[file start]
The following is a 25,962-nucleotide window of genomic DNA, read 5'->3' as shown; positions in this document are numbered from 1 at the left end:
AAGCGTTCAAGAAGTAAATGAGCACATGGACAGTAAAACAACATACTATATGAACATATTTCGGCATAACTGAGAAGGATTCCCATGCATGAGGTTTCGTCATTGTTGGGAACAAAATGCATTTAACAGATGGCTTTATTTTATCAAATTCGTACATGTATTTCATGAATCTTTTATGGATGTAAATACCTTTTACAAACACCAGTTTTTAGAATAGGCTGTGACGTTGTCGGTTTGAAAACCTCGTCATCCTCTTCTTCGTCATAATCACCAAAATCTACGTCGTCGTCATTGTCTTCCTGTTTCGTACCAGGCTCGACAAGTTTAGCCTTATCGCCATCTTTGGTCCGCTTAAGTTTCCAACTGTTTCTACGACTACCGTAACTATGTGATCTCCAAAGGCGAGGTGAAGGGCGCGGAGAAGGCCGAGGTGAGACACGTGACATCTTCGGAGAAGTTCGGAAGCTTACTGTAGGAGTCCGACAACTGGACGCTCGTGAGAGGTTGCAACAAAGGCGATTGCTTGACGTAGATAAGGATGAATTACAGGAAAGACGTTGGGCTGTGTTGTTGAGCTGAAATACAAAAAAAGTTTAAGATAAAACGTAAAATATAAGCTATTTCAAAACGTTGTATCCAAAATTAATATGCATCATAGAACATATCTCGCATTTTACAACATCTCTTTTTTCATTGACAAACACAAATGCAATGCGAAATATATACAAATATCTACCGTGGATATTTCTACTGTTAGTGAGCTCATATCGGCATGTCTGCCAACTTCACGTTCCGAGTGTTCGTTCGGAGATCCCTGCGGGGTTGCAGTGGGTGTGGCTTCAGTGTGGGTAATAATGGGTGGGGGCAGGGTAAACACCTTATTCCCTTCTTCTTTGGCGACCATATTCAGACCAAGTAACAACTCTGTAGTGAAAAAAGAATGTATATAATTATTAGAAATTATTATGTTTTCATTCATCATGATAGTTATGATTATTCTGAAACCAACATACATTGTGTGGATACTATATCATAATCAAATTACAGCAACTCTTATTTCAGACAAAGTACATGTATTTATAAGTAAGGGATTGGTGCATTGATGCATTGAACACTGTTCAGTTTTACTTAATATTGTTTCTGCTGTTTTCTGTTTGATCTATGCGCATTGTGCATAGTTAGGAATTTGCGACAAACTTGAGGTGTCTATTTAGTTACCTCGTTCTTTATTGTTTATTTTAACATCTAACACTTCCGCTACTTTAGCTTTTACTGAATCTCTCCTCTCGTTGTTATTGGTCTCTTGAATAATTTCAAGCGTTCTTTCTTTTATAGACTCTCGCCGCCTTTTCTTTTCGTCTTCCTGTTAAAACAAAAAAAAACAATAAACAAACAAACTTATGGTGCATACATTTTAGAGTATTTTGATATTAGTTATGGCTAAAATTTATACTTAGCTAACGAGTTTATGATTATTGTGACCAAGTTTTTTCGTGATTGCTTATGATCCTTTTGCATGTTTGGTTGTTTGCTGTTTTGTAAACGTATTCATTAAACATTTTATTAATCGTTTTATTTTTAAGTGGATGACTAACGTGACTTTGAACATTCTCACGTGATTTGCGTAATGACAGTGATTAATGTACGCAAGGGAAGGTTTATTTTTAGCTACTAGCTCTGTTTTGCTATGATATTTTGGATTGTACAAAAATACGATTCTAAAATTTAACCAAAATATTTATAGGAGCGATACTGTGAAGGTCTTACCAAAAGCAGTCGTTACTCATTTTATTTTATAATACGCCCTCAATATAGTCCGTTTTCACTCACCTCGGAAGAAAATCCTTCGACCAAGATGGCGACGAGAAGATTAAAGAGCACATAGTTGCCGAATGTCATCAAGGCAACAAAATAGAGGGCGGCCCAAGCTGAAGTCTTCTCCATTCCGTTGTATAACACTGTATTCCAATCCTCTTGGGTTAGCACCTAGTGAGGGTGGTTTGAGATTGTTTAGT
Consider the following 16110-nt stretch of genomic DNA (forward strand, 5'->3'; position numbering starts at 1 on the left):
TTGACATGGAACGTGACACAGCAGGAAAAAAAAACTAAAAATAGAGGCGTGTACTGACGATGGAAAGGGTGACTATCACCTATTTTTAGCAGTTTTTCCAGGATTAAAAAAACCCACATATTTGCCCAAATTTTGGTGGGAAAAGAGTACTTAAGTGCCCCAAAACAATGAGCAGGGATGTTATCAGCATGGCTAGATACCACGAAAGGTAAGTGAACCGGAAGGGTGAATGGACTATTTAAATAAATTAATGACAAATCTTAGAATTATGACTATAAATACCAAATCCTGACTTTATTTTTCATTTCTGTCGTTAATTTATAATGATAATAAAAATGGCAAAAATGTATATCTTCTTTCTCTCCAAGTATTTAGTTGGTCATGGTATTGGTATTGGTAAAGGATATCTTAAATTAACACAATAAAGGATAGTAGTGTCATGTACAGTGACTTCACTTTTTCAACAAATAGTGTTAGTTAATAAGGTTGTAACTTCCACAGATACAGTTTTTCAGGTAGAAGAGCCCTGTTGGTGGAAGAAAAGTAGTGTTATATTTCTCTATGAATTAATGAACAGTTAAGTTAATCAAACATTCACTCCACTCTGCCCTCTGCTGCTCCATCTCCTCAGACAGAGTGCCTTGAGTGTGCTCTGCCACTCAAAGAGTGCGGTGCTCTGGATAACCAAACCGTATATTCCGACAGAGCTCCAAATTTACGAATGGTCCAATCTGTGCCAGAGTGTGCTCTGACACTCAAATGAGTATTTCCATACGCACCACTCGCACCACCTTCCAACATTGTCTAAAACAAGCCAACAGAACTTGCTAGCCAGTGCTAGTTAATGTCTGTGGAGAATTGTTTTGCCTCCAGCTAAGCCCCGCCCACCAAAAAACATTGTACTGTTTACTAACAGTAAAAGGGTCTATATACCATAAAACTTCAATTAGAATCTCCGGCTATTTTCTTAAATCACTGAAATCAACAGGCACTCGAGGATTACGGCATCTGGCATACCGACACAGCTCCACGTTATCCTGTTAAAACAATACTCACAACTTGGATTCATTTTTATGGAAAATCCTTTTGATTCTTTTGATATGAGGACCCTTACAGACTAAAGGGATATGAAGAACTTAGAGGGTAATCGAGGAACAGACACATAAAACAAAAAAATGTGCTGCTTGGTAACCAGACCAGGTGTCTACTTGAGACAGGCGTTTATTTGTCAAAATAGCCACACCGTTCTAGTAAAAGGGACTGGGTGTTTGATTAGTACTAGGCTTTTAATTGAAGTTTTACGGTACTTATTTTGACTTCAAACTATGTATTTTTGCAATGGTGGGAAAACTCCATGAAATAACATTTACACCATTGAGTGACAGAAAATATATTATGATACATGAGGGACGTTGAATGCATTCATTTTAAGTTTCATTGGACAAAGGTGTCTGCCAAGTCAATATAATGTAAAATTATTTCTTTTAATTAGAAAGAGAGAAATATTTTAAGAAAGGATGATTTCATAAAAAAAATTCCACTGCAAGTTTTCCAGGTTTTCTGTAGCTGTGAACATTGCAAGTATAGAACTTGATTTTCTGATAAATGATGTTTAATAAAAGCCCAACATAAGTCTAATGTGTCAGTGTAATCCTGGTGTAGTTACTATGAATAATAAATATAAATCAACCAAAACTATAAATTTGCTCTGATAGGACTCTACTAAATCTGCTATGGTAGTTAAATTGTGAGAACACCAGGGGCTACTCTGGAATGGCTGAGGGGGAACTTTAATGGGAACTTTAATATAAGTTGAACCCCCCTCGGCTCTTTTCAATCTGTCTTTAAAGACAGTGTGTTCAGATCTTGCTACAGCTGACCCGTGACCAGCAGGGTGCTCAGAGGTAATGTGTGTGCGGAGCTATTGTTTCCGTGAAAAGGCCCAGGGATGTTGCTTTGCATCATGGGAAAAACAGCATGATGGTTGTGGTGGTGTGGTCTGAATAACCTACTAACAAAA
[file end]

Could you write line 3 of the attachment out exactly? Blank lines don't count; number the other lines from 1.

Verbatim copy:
Consider the following 16110-nt stretch of genomic DNA (forward strand, 5'->3'; position numbering starts at 1 on the left):